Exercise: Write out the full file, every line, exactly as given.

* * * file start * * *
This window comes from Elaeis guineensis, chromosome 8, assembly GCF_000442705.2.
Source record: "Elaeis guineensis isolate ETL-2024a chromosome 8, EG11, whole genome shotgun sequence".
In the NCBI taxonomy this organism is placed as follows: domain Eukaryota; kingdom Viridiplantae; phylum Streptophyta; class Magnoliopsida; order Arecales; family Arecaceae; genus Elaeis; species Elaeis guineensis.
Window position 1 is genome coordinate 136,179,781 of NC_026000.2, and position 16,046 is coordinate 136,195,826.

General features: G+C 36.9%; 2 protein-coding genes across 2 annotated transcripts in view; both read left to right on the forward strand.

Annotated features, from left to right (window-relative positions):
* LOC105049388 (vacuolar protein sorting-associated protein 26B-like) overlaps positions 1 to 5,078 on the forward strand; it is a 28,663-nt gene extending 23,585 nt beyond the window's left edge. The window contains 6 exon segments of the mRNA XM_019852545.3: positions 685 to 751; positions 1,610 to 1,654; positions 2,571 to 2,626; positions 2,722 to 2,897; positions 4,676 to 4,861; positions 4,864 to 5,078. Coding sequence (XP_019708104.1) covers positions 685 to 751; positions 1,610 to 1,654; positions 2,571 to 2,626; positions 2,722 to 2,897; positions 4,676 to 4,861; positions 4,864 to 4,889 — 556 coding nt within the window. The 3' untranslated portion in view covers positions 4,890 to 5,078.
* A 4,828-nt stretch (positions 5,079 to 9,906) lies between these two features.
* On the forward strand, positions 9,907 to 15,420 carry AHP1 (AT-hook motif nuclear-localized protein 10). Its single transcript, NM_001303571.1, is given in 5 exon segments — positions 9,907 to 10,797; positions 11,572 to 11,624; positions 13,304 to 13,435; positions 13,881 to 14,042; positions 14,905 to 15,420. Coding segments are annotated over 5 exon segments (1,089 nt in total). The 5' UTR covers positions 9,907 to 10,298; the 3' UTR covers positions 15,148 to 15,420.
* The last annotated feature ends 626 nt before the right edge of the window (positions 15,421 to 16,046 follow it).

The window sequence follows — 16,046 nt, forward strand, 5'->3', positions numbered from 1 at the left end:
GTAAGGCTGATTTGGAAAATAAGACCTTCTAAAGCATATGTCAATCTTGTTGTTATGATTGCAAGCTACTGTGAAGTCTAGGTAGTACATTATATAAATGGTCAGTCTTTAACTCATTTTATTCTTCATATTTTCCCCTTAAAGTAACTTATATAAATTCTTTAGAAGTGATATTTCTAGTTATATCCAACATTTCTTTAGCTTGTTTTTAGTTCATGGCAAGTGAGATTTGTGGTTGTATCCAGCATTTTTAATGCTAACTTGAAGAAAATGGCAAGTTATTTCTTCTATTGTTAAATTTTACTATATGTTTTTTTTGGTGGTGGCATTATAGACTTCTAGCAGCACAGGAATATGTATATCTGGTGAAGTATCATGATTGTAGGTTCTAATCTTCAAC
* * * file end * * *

This window comes from Elaeis guineensis, chromosome 8, assembly GCF_000442705.2.
Source record: "Elaeis guineensis isolate ETL-2024a chromosome 8, EG11, whole genome shotgun sequence".
In the NCBI taxonomy this organism is placed as follows: domain Eukaryota; kingdom Viridiplantae; phylum Streptophyta; class Magnoliopsida; order Arecales; family Arecaceae; genus Elaeis; species Elaeis guineensis.
Window position 1 is genome coordinate 136,179,781 of NC_026000.2, and position 16,046 is coordinate 136,195,826.

General features: G+C 36.9%; 2 protein-coding genes across 2 annotated transcripts in view; both read left to right on the forward strand.

Annotated features, from left to right (window-relative positions):
* LOC105049388 (vacuolar protein sorting-associated protein 26B-like) overlaps positions 1 to 5,078 on the forward strand; it is a 28,663-nt gene extending 23,585 nt beyond the window's left edge. The window contains 6 exon segments of the mRNA XM_019852545.3: positions 685 to 751; positions 1,610 to 1,654; positions 2,571 to 2,626; positions 2,722 to 2,897; positions 4,676 to 4,861; positions 4,864 to 5,078. Coding sequence (XP_019708104.1) covers positions 685 to 751; positions 1,610 to 1,654; positions 2,571 to 2,626; positions 2,722 to 2,897; positions 4,676 to 4,861; positions 4,864 to 4,889 — 556 coding nt within the window. The 3' untranslated portion in view covers positions 4,890 to 5,078.
* A 4,828-nt stretch (positions 5,079 to 9,906) lies between these two features.
* On the forward strand, positions 9,907 to 15,420 carry AHP1 (AT-hook motif nuclear-localized protein 10). Its single transcript, NM_001303571.1, is given in 5 exon segments — positions 9,907 to 10,797; positions 11,572 to 11,624; positions 13,304 to 13,435; positions 13,881 to 14,042; positions 14,905 to 15,420. Coding segments are annotated over 5 exon segments (1,089 nt in total). The 5' UTR covers positions 9,907 to 10,298; the 3' UTR covers positions 15,148 to 15,420.
* The last annotated feature ends 626 nt before the right edge of the window (positions 15,421 to 16,046 follow it).

The window sequence follows — 16,046 nt, forward strand, 5'->3', positions numbered from 1 at the left end:
GTAAGGCTGATTTGGAAAATAAGACCTTCTAAAGCATATGTCAATCTTGTTGTTATGATTGCAAGCTACTGTGAAGTCTAGGTAGTACATTATATAAATGGTCAGTCTTTAACTCATTTTATTCTTCATATTTTCCCCTTAAAGTAACTTATATAAATTCTTTAGAAGTGATATTTCTAGTTATATCCAACATTTCTTTAGCTTGTTTTTAGTTCATGGCAAGTGAGATTTGTGGTTGTATCCAGCATTTTTAATGCTAACTTGAAGAAAATGGCAAGTTATTTCTTCTATTGTTAAATTTTACTATATGTTTTTTTTGGTGGTGGCATTATAGACTTCTAGCAGCACAGGAATATGTATATCTGGTGAAGTATCATGATTGTAGGTTCTAATCTTCAAC